Plato did not, in his book advocate for greater economy or ample distribution of commercial goods in order to raise material living standards, but instead he advocated for a tendency of the soul or the intellectual and spiritual growth of the person. That is Plato emphasized on , paideia of education and culture that would take place from birth to maturity level, of which the last stages would only be taken by a few people, men, who are destined to rule or teach. For Plato education offered to the guardians and masses was to be low and carefully proscribed so that no wrong or precarious thoughts could easily go into their minds. They were to be indoctrinated with myths created to validate the regime under which they lived and to support their unquestioning support. In the republic Plato gives a relation of human beings and society with reference to education and politics (Benson, Harkavy & Puckett, 2007).

Clearly Plato’s study of politics in Athens led him to consider that the great masses of the citizens could not be trusted to make correct political decisions on any important matter, and hence must be kept forever in a state of pupilage to their rulers and betters. Therefore Plato’s idea of the relationship between education and society was to keep that gap between the rich and the poor, in that by creating those myths this would always enclose the peasant and poor people in that situation of poverty, yet the same education would be taught to the ruling class so that they could be in a position to retain their dominance in the society (Benson, Harkavy & Puckett, 2007).

Plato suggests that we cannot speak about good education without knowing what justice and virtue really are. Since the fine life for people entails contributing to the social good, there is no essential conflict between what is good for us and what is good for our society, provided our society is just. However Plato’s idea has its challenges since some group or person in actually decide the correct idea of the good for every person.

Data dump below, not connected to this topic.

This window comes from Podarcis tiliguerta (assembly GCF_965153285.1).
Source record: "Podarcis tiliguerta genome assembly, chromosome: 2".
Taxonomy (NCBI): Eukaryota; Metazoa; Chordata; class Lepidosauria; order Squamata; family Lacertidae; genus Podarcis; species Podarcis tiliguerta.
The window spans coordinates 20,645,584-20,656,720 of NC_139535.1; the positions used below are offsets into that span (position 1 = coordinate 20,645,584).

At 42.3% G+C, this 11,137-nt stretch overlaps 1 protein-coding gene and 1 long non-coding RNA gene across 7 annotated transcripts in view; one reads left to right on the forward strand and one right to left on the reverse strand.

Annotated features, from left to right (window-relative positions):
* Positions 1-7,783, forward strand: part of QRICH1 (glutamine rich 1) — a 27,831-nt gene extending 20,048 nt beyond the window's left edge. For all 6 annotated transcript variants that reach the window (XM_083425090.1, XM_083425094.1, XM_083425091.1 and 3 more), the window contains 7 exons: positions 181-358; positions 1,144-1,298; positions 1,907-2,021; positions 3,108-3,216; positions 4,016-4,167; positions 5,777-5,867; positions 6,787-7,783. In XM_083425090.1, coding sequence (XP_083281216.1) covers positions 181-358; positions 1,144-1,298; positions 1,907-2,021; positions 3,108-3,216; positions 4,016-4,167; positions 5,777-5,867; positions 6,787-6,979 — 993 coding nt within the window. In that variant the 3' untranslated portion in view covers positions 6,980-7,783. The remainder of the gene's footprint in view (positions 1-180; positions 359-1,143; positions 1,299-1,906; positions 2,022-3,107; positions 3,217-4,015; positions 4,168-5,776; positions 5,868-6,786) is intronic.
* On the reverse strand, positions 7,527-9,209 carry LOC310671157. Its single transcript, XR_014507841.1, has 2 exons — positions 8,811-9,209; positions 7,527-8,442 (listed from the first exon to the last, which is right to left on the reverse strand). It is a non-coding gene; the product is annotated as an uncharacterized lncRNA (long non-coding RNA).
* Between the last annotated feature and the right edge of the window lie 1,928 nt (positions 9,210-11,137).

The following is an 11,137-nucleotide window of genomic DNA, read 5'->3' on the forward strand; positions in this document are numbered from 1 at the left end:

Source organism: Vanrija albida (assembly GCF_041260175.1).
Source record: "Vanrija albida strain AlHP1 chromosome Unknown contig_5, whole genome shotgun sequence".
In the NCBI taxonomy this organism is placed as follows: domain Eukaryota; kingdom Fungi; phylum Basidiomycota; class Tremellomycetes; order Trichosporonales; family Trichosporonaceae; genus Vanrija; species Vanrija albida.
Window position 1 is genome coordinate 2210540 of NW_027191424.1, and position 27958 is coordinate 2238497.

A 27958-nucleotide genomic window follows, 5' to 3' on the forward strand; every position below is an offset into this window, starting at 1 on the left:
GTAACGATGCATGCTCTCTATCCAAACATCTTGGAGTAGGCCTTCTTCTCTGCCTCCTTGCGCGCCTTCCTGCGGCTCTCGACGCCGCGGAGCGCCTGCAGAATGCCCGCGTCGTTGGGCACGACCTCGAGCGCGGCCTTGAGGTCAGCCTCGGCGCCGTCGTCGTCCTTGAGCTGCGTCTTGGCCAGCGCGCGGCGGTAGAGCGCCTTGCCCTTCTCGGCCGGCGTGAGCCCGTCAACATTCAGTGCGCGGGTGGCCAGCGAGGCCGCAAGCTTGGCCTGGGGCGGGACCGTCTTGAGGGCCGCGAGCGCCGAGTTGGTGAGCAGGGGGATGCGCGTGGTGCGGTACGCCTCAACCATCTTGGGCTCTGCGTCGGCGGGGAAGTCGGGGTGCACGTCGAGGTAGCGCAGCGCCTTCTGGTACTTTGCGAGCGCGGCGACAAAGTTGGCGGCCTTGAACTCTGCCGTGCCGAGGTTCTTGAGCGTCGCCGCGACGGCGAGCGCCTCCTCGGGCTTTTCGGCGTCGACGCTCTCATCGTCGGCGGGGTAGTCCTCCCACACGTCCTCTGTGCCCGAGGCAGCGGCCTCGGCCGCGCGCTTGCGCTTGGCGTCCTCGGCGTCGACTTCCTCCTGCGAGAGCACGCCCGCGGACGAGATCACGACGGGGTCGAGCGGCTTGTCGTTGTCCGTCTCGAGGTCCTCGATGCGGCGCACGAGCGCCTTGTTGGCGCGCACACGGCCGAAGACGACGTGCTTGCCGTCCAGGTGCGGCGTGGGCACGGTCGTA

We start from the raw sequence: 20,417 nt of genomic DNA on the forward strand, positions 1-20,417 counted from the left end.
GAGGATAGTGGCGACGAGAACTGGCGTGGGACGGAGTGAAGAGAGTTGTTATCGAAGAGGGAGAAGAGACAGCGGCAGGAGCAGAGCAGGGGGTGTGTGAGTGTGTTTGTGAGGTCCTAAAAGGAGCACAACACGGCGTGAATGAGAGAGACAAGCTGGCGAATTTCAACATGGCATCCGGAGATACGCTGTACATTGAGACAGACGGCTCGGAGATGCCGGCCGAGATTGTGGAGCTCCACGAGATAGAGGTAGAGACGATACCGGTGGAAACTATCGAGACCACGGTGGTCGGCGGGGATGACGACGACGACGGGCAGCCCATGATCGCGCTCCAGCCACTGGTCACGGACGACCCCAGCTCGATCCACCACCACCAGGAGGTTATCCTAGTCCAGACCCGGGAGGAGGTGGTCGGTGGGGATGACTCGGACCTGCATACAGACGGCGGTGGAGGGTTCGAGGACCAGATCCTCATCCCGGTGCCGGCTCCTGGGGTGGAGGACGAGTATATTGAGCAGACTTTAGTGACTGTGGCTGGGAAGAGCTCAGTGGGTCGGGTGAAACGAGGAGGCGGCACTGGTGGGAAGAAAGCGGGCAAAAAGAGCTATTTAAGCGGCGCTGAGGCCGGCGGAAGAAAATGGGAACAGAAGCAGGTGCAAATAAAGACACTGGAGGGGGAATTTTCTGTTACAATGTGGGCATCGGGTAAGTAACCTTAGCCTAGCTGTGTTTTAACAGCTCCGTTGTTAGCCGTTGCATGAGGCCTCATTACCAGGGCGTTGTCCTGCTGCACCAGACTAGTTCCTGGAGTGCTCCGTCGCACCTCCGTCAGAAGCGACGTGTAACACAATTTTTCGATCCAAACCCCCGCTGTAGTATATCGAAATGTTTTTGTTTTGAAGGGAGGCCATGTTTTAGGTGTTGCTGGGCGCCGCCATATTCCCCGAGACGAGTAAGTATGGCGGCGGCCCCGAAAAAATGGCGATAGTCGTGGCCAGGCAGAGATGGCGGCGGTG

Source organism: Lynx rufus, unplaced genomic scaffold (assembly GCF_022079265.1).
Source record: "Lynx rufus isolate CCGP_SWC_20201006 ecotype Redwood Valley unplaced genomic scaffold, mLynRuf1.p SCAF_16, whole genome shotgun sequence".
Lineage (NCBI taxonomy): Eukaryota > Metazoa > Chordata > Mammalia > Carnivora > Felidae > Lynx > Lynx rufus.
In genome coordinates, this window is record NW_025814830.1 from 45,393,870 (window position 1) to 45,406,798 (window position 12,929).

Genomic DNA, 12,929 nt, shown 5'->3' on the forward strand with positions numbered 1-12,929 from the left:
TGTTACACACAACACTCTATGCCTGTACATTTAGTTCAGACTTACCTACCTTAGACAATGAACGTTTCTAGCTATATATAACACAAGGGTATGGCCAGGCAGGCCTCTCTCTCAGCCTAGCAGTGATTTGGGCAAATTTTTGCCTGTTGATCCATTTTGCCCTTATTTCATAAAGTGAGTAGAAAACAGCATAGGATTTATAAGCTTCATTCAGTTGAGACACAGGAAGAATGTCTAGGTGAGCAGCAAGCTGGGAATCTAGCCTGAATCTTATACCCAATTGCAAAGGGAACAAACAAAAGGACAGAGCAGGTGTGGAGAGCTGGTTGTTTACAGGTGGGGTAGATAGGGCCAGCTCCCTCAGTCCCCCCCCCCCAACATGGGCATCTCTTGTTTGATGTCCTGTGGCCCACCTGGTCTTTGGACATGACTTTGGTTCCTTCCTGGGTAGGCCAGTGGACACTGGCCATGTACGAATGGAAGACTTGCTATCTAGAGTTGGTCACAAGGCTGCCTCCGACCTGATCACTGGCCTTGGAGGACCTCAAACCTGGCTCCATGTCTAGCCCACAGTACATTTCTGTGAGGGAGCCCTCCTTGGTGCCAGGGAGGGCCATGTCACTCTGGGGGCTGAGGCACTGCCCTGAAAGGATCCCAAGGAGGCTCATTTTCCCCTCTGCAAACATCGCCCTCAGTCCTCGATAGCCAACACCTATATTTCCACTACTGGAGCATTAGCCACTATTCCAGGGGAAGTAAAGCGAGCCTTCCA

Even though Dewey’s work was formulated in the industrial age of the American continent, his works are uncannily applicable for the present times. As scholars struggle with the current principles and accountability improvement, it is crucial that they move beyond a reactive posture and critically reflect upon the implications of these reforms. Dewey does not provide a same interest on democracy and education, In that Plato and Dewey envisioned facilitate the expansion of a society in which the wants of an ideology different society can be met, creating a citizenry that is seriously aware, ethically responsible, and reactive through their partaking, benefit all members of our society. It is clearly that both Dewey and Plato have the same envision of the relationship between education and society, in that both support the concept that education is the most important factor for the healthy sustainability of a society.

In their works we get to find that they push for the availability of education to every individual in the state, this brings in the important aspect of intelligence awareness in the society, although they view this point with different mentality, they all have that one vision, a peaceful coexistence of citizens. Plato is more so very determined to keep the original trend of people retaining their classes, while on the other hand; Dewey is on the view that education should be a weapon to better the life of individuals at the present time and more so in the future.

Plato and Dewey have many aspects in common although they did live in different times, this is not only, do to the fact that Plato was a major influence to Dewey, but more so because they did exist in an environment with similar characters.


Benson, L., Harkavy, I., & Puckett, J. (2007). Dewey’s dream: Universities and democracies in an age of education reform. Philadelphia: Temple university press.

Cureen, R. (2003). A Companion to the philosophy of education. Oxford: Blackwell.

Patrick, M. (2009). Dewey’s Democracy and education revisited: Contemporary discourses for democratic education and leadership. Baltimore: Rowman and Littlefield publishers.